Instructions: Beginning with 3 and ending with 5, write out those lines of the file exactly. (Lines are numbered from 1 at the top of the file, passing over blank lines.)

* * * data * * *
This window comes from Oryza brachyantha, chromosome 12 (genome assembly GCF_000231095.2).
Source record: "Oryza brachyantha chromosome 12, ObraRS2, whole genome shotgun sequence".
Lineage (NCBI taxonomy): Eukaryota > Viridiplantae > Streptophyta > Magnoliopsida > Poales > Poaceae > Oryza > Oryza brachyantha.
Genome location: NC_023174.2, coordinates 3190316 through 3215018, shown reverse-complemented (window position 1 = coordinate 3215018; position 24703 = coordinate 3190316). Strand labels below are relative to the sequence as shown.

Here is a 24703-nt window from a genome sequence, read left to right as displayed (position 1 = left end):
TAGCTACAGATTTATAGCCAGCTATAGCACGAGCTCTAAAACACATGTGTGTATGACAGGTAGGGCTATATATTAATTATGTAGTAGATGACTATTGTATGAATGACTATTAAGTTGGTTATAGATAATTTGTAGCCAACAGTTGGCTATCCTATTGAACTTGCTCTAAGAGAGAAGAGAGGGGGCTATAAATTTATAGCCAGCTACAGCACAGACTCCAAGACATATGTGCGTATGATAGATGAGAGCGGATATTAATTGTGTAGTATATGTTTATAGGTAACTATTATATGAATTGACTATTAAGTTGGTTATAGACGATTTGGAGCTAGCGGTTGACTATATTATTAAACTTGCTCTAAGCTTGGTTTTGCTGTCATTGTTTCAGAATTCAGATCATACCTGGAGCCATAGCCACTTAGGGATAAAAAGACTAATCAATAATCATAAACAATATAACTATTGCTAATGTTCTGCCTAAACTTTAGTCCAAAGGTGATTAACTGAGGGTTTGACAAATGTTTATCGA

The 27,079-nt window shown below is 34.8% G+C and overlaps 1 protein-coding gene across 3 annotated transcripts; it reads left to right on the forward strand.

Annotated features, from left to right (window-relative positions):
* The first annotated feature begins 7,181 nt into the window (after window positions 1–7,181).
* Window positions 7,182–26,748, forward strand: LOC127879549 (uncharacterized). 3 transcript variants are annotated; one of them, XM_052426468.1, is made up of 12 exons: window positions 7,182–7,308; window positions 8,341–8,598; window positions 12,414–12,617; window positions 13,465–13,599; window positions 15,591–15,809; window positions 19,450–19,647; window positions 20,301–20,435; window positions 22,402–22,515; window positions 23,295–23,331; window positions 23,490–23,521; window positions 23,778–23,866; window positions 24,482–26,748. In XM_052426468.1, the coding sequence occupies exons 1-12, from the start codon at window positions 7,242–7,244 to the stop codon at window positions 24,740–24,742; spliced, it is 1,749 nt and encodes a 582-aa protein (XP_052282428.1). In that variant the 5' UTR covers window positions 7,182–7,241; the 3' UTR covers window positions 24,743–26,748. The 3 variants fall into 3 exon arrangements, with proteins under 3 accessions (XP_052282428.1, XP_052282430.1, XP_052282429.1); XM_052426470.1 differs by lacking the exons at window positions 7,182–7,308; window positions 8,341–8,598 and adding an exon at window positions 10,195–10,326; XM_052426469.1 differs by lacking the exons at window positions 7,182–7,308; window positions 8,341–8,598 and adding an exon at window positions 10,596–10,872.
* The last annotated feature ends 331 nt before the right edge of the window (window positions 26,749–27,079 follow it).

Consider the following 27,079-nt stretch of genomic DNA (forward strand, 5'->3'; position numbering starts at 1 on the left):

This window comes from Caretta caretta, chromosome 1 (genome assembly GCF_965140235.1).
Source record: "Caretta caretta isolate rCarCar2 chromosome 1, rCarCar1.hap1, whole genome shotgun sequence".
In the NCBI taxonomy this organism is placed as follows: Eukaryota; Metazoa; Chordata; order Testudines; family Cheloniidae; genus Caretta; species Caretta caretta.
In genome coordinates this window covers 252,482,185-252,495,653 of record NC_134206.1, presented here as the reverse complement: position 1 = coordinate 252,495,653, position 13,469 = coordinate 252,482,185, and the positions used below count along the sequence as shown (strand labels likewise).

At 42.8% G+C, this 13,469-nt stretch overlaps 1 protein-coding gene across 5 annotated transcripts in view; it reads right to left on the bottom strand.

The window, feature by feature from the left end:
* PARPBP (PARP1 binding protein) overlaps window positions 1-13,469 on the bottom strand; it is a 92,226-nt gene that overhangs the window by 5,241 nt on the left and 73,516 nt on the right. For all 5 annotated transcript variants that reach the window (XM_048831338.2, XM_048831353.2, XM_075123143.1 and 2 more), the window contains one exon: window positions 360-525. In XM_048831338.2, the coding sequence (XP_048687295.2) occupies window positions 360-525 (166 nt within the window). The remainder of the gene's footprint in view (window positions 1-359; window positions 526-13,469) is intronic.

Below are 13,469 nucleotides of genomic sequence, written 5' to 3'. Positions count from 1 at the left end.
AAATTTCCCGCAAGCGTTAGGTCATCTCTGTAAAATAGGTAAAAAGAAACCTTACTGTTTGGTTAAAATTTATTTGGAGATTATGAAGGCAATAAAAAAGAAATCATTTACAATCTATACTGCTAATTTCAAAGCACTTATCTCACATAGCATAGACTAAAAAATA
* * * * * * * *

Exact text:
Lineage (NCBI taxonomy): Eukaryota > Viridiplantae > Streptophyta > Magnoliopsida > Poales > Poaceae > Oryza > Oryza brachyantha.
Genome location: NC_023174.2, coordinates 3190316 through 3215018, shown reverse-complemented (window position 1 = coordinate 3215018; position 24703 = coordinate 3190316). Strand labels below are relative to the sequence as shown.

Here is a 24703-nt window from a genome sequence, read left to right as displayed (position 1 = left end):